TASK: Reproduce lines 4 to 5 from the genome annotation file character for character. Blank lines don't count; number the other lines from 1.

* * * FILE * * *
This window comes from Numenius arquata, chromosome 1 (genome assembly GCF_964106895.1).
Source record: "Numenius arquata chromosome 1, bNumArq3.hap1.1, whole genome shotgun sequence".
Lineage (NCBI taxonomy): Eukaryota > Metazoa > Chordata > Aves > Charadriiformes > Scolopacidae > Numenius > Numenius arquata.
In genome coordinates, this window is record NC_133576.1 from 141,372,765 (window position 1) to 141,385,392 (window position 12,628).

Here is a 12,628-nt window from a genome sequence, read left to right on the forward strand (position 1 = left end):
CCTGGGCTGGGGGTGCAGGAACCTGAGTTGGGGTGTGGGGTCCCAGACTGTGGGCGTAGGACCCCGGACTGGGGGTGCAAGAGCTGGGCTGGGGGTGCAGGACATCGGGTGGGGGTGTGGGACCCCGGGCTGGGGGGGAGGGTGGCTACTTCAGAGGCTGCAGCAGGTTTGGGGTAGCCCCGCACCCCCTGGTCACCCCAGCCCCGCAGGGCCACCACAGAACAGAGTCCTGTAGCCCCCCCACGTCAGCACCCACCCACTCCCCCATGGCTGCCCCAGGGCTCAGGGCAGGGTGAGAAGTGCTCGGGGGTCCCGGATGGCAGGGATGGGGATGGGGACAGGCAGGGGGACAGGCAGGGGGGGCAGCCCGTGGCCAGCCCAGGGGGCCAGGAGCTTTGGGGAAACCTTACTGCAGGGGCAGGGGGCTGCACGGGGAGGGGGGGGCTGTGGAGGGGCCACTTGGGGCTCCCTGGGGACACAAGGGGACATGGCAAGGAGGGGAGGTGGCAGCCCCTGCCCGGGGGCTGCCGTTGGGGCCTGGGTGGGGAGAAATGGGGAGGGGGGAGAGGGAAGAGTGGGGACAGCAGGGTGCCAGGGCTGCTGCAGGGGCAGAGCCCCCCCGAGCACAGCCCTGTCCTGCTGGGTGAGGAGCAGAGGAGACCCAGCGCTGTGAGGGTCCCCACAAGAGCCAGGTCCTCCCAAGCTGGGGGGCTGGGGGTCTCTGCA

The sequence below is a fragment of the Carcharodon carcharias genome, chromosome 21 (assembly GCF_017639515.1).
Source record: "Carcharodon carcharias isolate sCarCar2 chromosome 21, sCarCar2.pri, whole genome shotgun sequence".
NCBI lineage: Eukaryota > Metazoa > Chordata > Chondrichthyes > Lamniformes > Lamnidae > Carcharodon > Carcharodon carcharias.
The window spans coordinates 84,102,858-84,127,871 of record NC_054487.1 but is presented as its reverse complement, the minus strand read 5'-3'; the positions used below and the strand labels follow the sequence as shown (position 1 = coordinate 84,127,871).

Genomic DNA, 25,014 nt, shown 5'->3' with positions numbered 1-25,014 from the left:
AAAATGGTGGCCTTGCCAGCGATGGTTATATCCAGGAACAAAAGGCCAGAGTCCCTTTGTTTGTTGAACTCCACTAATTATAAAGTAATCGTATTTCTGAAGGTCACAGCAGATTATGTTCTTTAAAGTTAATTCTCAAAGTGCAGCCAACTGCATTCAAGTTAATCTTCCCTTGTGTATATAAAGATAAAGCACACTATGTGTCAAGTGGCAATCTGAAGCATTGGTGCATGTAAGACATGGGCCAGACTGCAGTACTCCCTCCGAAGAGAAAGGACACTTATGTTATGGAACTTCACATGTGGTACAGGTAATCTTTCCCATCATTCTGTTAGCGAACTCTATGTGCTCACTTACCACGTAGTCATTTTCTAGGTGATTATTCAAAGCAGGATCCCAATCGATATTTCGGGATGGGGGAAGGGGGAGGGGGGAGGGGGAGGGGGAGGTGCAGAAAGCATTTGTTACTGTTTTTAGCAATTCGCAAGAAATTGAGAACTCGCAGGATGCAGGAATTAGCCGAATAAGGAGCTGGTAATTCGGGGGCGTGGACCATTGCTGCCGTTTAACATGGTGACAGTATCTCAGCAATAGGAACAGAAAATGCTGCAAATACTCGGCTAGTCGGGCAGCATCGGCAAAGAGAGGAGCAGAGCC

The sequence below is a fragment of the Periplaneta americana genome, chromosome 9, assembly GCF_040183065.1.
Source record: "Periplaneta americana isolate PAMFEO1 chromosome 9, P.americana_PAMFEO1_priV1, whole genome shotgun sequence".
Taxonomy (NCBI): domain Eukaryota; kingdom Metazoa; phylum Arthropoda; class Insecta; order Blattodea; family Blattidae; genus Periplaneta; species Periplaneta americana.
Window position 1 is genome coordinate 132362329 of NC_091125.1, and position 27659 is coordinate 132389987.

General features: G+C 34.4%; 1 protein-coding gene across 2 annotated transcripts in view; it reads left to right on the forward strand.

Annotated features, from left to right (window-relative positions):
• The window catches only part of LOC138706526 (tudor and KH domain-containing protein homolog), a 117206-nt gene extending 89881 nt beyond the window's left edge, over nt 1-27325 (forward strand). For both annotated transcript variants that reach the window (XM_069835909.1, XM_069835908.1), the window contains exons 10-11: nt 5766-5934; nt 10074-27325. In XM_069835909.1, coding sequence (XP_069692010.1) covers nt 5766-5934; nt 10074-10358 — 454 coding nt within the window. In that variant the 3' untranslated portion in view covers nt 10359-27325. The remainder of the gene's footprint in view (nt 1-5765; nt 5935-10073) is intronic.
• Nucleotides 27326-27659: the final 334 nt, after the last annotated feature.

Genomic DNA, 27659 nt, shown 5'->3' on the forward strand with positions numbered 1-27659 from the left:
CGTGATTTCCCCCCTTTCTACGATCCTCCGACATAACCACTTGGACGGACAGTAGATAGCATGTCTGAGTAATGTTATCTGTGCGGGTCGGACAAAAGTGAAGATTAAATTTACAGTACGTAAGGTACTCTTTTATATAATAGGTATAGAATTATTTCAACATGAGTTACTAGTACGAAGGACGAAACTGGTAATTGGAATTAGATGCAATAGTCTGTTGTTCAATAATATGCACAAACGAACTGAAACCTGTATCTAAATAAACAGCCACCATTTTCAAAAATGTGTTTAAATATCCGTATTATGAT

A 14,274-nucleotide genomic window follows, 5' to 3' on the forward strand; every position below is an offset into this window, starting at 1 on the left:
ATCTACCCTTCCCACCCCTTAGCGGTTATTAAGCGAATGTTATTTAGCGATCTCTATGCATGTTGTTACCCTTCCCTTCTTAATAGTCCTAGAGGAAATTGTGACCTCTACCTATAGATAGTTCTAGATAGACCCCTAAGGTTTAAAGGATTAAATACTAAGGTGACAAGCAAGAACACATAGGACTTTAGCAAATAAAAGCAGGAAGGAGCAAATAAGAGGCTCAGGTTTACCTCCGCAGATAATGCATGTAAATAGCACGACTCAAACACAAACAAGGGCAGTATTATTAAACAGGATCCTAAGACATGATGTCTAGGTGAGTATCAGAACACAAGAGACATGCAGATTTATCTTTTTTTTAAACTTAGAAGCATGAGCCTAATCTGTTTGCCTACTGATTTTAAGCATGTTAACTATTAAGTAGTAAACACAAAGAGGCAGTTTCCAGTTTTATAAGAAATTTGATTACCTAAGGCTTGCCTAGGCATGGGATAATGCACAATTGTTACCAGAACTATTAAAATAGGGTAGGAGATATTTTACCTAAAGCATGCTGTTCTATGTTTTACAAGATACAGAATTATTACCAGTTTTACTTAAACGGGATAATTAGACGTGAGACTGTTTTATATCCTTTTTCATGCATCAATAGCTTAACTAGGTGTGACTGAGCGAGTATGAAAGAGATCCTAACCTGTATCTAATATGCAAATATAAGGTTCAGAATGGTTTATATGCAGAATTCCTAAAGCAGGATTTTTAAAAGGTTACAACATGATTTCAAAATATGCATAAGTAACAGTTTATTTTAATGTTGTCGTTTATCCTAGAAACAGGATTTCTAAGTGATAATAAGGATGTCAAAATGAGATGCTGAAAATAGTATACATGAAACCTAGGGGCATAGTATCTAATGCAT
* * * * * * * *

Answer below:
In genome coordinates, this window is record NC_133576.1 from 141,372,765 (window position 1) to 141,385,392 (window position 12,628).

Here is a 12,628-nt window from a genome sequence, read left to right on the forward strand (position 1 = left end):